In Association for Molecular Pathology v. Myriad ("Myriad"), 569 U.S. ____ (2013), the Supreme Court issued its long-awaited decision regarding the patentability of genes.
The Court addressed two discrete issues: 1) the patentability of "naturally occurring" segments of DNA which has been isolated from the rest of the genome, and 2) the patentability of synthetically created DNA known as cDNA.
The court held that "naturally occurring" segments of DNA are a product of nature and are not patent eligible merely because they have been isolated. The court held that discovering the location of a gene, by itself, does not render a gene a new composition of matter that is patent eligible. The court further explained that claims to DNA molecules cannot be saved by the fact that isolating DNA from the human genome severs chemical bonds, thereby creating a nonnaturally occurring molecule, noting that the claims did not rely in any way on the chemical changes that result from the isolation of a particular section of DNA. Rather, the claims to DNA at issue were held to fall "squarely" within the "law of nature" exception to patentability.
With regard to cDNA, the Court took a different stance. As stated by the Court, "cDNA does not present the same obstacles to patentability as naturally occurring, isolated DNA segments." cDNA, in contrast to DNA, is created from mRNA and "results in an exons-only molecule that is not naturally occurring." That is, cDNA does not naturally exist in nature because of the lack of introns caused by application of reverse transcriptase, an action that does not (or is highly unlikely to) occur in nature. The Court stated that "the lab technician unquestionably creates something new when cDNA is made." As a result, "cDNA is not a 'product of nature' and is patent eligible," in contrast to isolated DNA.
What you need to know
Composition claims directed solely to DNA sequences found in nature are no longer patent eligible. Modified DNA sequences—for example, sequences that have specific non-natural mutations introduced—would be eligible for patent protection.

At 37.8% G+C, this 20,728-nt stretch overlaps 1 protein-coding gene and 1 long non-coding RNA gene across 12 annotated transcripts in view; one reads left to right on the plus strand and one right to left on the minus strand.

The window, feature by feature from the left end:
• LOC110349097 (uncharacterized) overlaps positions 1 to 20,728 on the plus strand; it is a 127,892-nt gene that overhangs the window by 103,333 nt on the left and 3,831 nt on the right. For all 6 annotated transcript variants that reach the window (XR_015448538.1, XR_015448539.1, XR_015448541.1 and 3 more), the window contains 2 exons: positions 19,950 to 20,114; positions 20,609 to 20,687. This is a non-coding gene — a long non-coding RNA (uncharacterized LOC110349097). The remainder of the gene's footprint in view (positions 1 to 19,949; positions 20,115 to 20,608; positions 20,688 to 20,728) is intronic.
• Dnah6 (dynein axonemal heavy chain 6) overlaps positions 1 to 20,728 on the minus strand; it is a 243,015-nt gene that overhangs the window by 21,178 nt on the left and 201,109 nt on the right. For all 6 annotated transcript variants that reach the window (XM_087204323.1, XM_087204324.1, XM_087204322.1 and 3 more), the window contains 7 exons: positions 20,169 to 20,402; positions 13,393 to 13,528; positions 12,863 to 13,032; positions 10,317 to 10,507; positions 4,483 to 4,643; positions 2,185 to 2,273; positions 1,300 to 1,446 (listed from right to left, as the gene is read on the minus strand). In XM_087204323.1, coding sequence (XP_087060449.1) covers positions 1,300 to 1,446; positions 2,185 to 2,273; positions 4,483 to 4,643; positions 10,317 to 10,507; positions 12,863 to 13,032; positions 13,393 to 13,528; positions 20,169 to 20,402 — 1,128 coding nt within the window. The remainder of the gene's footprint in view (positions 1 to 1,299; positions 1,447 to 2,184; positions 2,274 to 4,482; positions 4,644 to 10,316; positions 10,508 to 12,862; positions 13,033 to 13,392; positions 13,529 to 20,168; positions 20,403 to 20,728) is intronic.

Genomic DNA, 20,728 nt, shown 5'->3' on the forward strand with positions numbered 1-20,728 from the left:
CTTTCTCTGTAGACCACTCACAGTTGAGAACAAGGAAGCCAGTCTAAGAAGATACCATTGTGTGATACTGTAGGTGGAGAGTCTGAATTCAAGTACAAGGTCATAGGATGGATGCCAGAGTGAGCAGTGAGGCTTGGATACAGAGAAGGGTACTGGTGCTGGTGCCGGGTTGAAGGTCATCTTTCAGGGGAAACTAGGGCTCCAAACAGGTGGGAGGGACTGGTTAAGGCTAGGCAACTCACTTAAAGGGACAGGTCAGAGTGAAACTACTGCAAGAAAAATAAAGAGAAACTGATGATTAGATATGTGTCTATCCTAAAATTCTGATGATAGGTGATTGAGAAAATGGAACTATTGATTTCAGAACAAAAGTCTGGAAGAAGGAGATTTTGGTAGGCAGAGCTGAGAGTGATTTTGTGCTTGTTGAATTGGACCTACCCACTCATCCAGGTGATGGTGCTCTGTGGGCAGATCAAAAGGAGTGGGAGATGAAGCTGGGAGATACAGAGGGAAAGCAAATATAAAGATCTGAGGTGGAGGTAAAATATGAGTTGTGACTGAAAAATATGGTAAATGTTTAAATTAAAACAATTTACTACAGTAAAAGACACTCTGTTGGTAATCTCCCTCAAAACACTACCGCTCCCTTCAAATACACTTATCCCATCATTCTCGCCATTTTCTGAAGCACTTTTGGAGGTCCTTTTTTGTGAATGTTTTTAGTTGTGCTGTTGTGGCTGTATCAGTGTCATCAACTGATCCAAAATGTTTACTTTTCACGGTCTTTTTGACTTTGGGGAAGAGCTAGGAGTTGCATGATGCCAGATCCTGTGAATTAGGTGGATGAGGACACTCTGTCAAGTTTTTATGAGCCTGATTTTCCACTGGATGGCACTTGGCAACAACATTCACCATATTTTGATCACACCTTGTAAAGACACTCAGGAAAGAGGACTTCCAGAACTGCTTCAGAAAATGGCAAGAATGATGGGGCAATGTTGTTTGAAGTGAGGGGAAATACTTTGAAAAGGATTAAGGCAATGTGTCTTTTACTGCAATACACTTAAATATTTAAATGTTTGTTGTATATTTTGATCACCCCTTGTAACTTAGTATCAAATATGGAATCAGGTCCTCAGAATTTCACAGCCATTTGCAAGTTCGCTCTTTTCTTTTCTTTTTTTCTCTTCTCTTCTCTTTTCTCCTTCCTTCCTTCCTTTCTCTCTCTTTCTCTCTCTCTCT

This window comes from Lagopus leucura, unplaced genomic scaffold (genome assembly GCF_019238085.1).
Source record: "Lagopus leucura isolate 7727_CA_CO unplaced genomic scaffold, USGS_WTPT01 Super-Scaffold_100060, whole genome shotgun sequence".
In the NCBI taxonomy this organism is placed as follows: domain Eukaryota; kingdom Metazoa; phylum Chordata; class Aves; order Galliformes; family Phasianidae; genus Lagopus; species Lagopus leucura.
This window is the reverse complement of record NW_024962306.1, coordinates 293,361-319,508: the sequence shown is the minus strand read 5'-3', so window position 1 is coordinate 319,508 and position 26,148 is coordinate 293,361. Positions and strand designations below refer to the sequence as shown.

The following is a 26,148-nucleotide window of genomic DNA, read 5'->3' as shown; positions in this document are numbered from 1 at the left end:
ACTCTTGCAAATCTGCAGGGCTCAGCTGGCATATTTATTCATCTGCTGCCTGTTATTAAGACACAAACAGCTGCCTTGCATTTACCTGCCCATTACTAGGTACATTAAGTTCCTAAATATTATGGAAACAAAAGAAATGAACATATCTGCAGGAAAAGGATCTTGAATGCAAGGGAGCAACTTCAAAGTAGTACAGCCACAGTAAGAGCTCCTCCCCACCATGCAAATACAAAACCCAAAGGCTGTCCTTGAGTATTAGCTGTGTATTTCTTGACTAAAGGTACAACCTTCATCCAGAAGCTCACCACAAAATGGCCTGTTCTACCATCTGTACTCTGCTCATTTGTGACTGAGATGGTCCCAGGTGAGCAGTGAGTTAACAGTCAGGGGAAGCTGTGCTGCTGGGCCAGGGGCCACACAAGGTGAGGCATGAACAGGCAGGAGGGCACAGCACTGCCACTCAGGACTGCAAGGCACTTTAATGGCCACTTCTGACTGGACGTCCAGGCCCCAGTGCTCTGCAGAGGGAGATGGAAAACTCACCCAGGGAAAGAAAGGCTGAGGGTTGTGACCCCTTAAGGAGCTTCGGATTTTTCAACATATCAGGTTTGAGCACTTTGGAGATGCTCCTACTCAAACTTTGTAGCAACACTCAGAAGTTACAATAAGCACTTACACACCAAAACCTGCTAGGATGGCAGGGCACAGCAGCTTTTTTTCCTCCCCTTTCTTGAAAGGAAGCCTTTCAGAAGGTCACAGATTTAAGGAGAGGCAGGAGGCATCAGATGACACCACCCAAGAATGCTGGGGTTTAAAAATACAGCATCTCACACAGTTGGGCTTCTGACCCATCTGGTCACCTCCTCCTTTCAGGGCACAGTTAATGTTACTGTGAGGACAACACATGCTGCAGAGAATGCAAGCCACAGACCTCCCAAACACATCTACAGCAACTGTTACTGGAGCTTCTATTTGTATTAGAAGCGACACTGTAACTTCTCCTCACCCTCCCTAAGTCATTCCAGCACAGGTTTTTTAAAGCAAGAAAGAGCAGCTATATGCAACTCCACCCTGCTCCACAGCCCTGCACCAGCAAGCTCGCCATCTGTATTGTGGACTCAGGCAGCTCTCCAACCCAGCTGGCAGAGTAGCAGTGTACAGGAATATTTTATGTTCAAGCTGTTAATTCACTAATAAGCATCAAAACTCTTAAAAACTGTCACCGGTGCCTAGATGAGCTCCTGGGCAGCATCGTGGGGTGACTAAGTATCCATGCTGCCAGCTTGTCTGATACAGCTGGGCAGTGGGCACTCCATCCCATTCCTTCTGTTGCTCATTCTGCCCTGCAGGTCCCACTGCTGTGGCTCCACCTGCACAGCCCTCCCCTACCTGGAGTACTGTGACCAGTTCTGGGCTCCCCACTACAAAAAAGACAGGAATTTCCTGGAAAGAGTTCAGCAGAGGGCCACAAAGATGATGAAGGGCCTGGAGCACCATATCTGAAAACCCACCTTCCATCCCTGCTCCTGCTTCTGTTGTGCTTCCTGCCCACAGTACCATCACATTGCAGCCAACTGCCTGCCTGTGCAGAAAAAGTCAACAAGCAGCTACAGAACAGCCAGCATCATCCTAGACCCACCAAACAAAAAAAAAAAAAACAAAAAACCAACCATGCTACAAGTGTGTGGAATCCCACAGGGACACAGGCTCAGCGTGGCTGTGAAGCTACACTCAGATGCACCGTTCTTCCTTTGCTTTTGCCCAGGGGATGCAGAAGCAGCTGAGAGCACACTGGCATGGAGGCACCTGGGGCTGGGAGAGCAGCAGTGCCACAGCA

Composition claims to cDNA molecules are patent eligible to the extent the cDNA is derived from DNA containing introns. cDNA derived from intronless DNA sequences would not be patent eligible.
The decision expressly states that patents on new applications of knowledge about a gene were not considered by the Court, nor were methods of manipulating genes.
What you need to do
In view of Myriad, inventors and applicants should recognize that claims solely covering DNA sequences that occur in nature are no longer patent eligible. Rather, inventors and applicants will need to look to man-made mutations in naturally occurring DNA sequences for patent protection, or present combination claims that include DNA as one component of the combination as the foundation for patent filings. Finally, method claims involving DNA still remain patent eligible in certain situations. The restrictions set forth in the Federal Circuit Myriad case and the recent Supreme Court decision in Mayo, each of which concern patentability of biomarker method patents, must be carefully considered to ensure that claims are crafted to withstand scrutiny.
In a related issue, claims which include "purified" or "separated" (non-DNA) materials are sometimes used in the pharmaceutical arts to attempt to define patentable subject matter. It is not clear what impact this decision has on the patentability of such claims, but it certainly didn't help.